We investigate the role of self-supervised learning (SSL) in
the context of few-shot learning. Although recent research has shown the
benefits of SSL on large unlabeled datasets, its utility on small datasets is relatively unexplored. We find that SSL reduces the relative error rate of few-shot meta-learners by 4%-27%, even when the datasets are small and only utilizing images within the datasets. The improvements are greater when the training set is smaller or the task is more challenging. Although the benefits of SSL may increase with larger training sets, we observe that SSL can hurt the performance when the distributions of images used for meta-learning and SSL are different. We conduct a systematic study by varying the degree of domain shift and analyzing the performance of several meta-learners on a multitude of domains. Based on this analysis we present a technique that automatically selects images for SSL from a large, generic pool of unlabeled images for a given dataset that provides further improvements.
When Does Self-supervision Improve Few-shot Learning?
Jong-Chyi Su, Subhransu Maji, Bharath Hariharan,
ECCV, 2020. arXiv link
Combining supervised and self-supervised losses for few-shot learning. Self-supervised tasks such as jigsaw puzzle or rotation prediction act as a data-dependent regularizer for the shared feature backbone. Our work investigates how the performance on the target task domain (Ds) is impacted by the choice of the domain used for self-supervision (Dss).
Benefits of SSL for few-shot learning tasks. We show the accuracy of the ProtoNet baseline of using different SSL tasks. The jigsaw task results in an improvement of the 5-way 5-shot classification accuracy across datasets. Combining SSL tasks can be beneficial for some datasets. Here SSL was performed on images within the base classes only.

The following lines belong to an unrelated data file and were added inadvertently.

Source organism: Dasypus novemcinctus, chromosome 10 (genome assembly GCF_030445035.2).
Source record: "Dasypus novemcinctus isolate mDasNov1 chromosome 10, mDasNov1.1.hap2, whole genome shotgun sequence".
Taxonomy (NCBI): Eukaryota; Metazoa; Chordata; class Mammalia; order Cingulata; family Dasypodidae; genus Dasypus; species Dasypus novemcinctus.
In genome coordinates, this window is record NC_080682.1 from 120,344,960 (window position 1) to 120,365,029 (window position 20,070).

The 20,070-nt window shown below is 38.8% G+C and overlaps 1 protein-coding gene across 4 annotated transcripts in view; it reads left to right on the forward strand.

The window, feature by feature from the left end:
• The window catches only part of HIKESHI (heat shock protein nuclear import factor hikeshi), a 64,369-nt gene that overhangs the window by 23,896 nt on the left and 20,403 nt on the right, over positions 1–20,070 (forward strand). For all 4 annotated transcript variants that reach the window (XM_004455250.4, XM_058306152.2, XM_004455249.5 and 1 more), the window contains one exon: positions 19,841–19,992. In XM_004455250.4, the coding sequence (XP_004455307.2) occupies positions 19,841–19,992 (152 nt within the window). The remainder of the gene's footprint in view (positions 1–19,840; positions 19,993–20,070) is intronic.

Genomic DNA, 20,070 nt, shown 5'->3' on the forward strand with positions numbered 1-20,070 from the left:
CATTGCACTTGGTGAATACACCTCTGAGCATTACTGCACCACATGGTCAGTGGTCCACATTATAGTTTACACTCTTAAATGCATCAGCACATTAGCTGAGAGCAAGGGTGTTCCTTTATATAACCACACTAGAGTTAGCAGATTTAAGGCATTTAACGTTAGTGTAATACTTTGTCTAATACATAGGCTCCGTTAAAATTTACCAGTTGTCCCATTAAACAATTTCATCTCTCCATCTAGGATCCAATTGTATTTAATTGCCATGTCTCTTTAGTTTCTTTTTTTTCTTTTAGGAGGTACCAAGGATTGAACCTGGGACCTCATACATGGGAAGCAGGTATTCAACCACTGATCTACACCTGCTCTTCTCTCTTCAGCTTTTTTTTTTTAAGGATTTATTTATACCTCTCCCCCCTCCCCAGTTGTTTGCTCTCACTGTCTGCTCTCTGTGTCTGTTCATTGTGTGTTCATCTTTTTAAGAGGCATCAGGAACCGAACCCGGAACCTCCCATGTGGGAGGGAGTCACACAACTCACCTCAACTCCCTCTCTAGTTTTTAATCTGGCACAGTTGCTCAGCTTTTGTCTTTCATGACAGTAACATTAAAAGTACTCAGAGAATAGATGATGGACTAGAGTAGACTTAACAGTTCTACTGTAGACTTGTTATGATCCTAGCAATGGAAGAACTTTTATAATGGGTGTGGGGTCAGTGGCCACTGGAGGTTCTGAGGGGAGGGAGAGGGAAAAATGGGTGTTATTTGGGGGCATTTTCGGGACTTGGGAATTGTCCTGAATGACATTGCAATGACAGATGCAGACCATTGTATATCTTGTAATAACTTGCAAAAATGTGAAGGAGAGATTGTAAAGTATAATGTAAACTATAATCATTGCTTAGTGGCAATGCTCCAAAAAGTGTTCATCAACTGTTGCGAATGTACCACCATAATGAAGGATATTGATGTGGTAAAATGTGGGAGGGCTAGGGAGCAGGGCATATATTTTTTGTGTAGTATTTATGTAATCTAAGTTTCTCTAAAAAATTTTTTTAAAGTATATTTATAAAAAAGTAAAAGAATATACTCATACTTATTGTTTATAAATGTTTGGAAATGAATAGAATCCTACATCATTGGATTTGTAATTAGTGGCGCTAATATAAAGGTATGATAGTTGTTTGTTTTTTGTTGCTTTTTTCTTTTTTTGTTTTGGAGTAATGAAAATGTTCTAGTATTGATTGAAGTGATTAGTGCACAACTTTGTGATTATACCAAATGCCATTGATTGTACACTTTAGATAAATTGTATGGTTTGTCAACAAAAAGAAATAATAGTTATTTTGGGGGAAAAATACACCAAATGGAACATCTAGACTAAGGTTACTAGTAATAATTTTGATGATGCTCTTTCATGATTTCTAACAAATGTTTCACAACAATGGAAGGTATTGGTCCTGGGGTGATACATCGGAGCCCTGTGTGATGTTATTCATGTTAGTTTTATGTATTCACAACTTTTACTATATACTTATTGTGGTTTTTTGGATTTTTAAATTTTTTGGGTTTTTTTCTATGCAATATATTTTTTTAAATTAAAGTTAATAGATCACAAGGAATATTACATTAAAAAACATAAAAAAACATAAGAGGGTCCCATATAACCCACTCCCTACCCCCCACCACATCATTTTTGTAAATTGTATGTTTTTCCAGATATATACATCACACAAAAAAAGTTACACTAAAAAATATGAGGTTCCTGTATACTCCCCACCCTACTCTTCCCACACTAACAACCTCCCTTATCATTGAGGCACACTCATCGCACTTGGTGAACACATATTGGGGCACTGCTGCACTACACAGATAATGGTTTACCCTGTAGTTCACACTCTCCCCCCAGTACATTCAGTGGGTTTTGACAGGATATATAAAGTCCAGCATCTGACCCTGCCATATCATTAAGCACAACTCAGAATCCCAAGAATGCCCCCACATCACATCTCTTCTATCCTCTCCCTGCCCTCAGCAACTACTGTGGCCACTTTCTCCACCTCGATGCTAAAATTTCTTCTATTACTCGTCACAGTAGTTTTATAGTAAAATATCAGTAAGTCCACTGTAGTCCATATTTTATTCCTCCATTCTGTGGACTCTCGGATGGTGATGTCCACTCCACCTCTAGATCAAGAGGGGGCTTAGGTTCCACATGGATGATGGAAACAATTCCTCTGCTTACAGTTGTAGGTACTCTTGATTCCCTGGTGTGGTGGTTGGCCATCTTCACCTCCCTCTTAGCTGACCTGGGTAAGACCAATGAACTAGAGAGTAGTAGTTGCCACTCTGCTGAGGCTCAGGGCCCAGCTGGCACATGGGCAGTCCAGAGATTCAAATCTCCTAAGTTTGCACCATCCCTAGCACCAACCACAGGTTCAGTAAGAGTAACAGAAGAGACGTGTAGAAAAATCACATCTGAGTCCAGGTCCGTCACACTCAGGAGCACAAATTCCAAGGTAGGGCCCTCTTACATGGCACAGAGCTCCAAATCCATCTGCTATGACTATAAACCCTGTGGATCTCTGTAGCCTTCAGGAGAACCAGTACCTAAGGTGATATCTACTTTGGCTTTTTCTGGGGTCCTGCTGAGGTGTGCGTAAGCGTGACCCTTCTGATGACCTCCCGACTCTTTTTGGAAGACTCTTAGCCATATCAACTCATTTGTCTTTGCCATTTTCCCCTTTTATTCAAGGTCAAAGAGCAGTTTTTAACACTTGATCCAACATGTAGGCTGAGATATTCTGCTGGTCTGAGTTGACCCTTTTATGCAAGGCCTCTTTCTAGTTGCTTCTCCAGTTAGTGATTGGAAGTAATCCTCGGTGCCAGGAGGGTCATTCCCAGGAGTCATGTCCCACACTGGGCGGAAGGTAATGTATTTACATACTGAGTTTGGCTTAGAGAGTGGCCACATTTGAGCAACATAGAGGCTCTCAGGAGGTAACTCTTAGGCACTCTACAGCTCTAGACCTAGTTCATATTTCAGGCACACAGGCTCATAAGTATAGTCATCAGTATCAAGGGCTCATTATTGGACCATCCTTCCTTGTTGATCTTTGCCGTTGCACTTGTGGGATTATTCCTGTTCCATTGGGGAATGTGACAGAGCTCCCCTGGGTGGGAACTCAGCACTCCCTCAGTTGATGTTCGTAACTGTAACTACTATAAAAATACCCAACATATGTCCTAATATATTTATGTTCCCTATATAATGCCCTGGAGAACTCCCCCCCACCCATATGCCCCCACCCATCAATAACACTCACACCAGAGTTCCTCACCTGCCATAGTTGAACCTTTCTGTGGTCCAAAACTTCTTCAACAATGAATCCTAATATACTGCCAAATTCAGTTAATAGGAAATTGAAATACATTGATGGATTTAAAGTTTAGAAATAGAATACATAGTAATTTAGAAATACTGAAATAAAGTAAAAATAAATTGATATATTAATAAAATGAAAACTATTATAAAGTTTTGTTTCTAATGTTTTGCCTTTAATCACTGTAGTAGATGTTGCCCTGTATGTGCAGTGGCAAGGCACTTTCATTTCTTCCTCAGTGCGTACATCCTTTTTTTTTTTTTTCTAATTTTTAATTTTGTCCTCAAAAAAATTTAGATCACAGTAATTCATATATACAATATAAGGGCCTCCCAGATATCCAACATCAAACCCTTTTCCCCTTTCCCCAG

Benefits of SSL for harder few-shot learning tasks. SSL is effective even on smaller datasets and the relative benefits are higher.
Effect of Domain Shift
Effect of size and domain shift.Left: More unlabeled data from the same domain for SSL improves the performance of the meta-learner. Right: Replacing a fraction (x-axis) of the images with those from other domains makes SSL less effective.
Selecting Images for Self-supervision
Domain selection for self-supervision. We first train a domain classifier using Ds and (a subset of) Dp, then select images using the predictions from the domain classifier for self-supervision.
Effectiveness of selected images for SSL. With random selection, the extra unlabeled data often hurts the performance, while those sampled using the importance weights improve performance on all six datasets.
This project is supported in part by NSF #1749833 and a DARPA LwLL
grant. Our experiments were performed on the University of Massachusetts
Amherst GPU cluster obtained under the Collaborative Fund managed by the
Massachusetts Technology Collaborative.